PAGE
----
I have a string which looks like:

var a = @"DISC INFO:


And I want to detect if DISC INFO exists in that string.

I did in simple way:

var index = a.IndexOf("disc info", StringComparison.OrdinalIgnoreCase);

It returns me -1 ...

Why ? I expected to find it

The entire C# code: https://dotnetfiddle.net/DAgxau

  • index -1 means it wasn't found. I'm looking at the fiddle now – EpicKip Oct 14 at 6:52
  • I know what means ... I expected to find it...since it appear at beginning of string – Snake Eyes Oct 14 at 6:54
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    I found the issue. the space in between disc and info isn't an actual space! If you remove that "space" and put a normal one there your program will work – EpicKip Oct 14 at 6:54
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    @EpicKip beat me to it; you should post that as an answer, IMO – Marc Gravell Oct 14 at 6:56
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    You can also just copy/paste the text into my little tool at csharpindepth.com/Articles/Unicode#explorer – Jon Skeet Oct 14 at 7:00

There was a U+2002 : EN SPACE {nut} in between DISC and INFO.

I personally check this with notepad++, I'm not sure if you need any special settings to see the characters but this is how it looks:

enter image description here

So when using a normal space to match it won't work.

If you want to match unicode whitespace you can use Regex, credit to Marc Gravell.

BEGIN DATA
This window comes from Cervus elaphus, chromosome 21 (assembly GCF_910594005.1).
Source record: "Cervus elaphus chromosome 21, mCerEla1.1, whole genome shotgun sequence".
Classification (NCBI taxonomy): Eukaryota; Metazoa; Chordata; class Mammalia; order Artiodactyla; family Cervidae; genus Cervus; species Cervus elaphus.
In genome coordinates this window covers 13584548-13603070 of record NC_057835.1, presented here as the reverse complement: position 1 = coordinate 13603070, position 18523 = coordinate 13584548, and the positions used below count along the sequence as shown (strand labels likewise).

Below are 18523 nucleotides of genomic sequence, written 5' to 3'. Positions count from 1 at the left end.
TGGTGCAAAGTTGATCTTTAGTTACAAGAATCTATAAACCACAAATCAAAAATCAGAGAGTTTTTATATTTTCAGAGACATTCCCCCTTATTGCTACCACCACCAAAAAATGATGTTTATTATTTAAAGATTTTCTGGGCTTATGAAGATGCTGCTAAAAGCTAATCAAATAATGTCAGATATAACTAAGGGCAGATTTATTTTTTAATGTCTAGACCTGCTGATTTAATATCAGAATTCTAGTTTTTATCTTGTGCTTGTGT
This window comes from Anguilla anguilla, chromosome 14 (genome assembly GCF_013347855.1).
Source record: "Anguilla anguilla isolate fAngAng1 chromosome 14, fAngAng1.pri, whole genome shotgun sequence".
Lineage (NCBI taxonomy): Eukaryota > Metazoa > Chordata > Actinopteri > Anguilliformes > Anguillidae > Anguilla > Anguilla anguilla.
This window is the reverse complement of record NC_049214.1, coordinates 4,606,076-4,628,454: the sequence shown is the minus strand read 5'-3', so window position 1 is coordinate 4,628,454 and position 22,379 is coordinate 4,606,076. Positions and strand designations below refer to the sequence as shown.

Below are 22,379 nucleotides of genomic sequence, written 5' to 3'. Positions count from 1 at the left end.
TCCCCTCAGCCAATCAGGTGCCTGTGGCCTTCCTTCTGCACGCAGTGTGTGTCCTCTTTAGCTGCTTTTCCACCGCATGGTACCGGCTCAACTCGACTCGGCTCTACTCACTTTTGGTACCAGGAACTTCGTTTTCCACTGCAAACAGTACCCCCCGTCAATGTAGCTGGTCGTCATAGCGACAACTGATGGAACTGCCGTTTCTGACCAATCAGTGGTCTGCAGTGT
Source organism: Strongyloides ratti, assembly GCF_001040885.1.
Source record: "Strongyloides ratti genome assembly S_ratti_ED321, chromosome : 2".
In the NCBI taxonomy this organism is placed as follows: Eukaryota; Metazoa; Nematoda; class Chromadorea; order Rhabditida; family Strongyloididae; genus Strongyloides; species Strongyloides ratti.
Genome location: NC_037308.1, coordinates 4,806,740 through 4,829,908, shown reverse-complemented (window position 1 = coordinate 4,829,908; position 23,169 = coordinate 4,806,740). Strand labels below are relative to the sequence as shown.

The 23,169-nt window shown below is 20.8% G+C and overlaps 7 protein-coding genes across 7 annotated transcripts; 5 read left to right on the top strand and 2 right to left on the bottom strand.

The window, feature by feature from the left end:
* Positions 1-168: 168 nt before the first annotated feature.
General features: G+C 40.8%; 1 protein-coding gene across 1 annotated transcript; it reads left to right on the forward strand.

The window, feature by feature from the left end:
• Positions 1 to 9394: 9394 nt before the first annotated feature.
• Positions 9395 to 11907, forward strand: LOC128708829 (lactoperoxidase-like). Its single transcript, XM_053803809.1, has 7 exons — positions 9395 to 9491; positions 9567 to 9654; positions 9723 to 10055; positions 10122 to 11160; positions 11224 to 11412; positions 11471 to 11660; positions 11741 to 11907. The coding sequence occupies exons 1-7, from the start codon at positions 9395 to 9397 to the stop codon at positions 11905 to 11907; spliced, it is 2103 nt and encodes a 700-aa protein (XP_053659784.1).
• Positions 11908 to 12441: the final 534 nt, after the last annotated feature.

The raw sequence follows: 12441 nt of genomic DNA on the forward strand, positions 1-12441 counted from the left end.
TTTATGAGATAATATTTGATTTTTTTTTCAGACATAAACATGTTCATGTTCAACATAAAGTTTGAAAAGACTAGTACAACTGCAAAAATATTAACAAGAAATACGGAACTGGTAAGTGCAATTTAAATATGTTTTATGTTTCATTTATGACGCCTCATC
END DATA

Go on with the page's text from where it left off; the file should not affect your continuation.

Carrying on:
Ok then, how to detect that strange character with space in .net c# ?

Probably your best bet is to use a regex instead of a simple match; the \s token matches unicode whitespace, not just literal space character (ASCII 32):

var match = Regex.Match(a, @"disc\sinfo", RegexOptions.IgnoreCase);

(you can look at match.Success and match.Index, etc)

Note, however, that it is not quite true that everything that looks and smells like a space is categorized as a space in the unicode tables. Plus: the unicode tables evolve over time, so it depends which unicode version Regex on your runtime and operating system is using. Mostly it'll work, though.

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    A different approach would be a = new string(a.ToCharArray().Select(c => char.GetUnicodeCategory(c) == UnicodeCategory.SpaceSeparator ? ' ' : c).ToArray()); where we only replace those that have the space separator category, I guess that doesn't include newlines and tabs and such, as they are control. – Lasse V. Karlsen Oct 14 at 7:07

Problem with your original string. enter image description here

  • Ok then, how to detect that strange character with space in .net c# ? – Snake Eyes Oct 14 at 6:59
  • You will have to special case it, if you expect this to happen in the future. You can replace all characters in the string that have unicode category Space with an actual space, something like a = new string(a.ToCharArray().Select(c => char.GetUnicodeCategory(c) == UnicodeCategory.SpaceSeparator ? ' ' : c).ToArray()); You can probably write a more optimal version of this using a StringBuilder. – Lasse V. Karlsen Oct 14 at 7:04
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    @LasseVågsætherKarlsen or... 1 line with regex? – Marc Gravell Oct 14 at 7:07
  • Depends on what you want :) Personally I would use the space separator approach, though I would probably write it differently, to avoid replacing newlines and such. – Lasse V. Karlsen Oct 14 at 7:08
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    I guess you could do something like this in your regex: \p{Zs} instead of \s to limit to only space characters. – Lasse V. Karlsen Oct 14 at 7:11

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